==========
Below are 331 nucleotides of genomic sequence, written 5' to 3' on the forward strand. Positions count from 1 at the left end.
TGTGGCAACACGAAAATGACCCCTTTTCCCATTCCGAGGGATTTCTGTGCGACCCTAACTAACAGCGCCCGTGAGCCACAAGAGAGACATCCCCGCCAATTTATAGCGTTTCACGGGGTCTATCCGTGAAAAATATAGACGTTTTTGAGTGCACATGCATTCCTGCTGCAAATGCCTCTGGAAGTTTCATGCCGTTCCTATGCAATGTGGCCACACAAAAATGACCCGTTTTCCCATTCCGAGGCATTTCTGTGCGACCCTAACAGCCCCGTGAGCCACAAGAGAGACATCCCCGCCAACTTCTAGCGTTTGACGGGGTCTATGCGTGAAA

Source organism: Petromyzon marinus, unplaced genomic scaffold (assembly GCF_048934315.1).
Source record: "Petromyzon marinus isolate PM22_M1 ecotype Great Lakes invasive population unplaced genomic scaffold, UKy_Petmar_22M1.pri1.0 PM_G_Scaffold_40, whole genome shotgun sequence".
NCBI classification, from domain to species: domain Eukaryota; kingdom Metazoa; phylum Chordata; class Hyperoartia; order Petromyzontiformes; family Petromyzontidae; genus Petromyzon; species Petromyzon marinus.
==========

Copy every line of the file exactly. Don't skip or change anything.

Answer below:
Below are 331 nucleotides of genomic sequence, written 5' to 3' on the forward strand. Positions count from 1 at the left end.
TGTGGCAACACGAAAATGACCCCTTTTCCCATTCCGAGGGATTTCTGTGCGACCCTAACTAACAGCGCCCGTGAGCCACAAGAGAGACATCCCCGCCAATTTATAGCGTTTCACGGGGTCTATCCGTGAAAAATATAGACGTTTTTGAGTGCACATGCATTCCTGCTGCAAATGCCTCTGGAAGTTTCATGCCGTTCCTATGCAATGTGGCCACACAAAAATGACCCGTTTTCCCATTCCGAGGCATTTCTGTGCGACCCTAACAGCCCCGTGAGCCACAAGAGAGACATCCCCGCCAACTTCTAGCGTTTGACGGGGTCTATGCGTGAAA

Source organism: Petromyzon marinus, unplaced genomic scaffold (assembly GCF_048934315.1).
Source record: "Petromyzon marinus isolate PM22_M1 ecotype Great Lakes invasive population unplaced genomic scaffold, UKy_Petmar_22M1.pri1.0 PM_G_Scaffold_40, whole genome shotgun sequence".
NCBI classification, from domain to species: domain Eukaryota; kingdom Metazoa; phylum Chordata; class Hyperoartia; order Petromyzontiformes; family Petromyzontidae; genus Petromyzon; species Petromyzon marinus.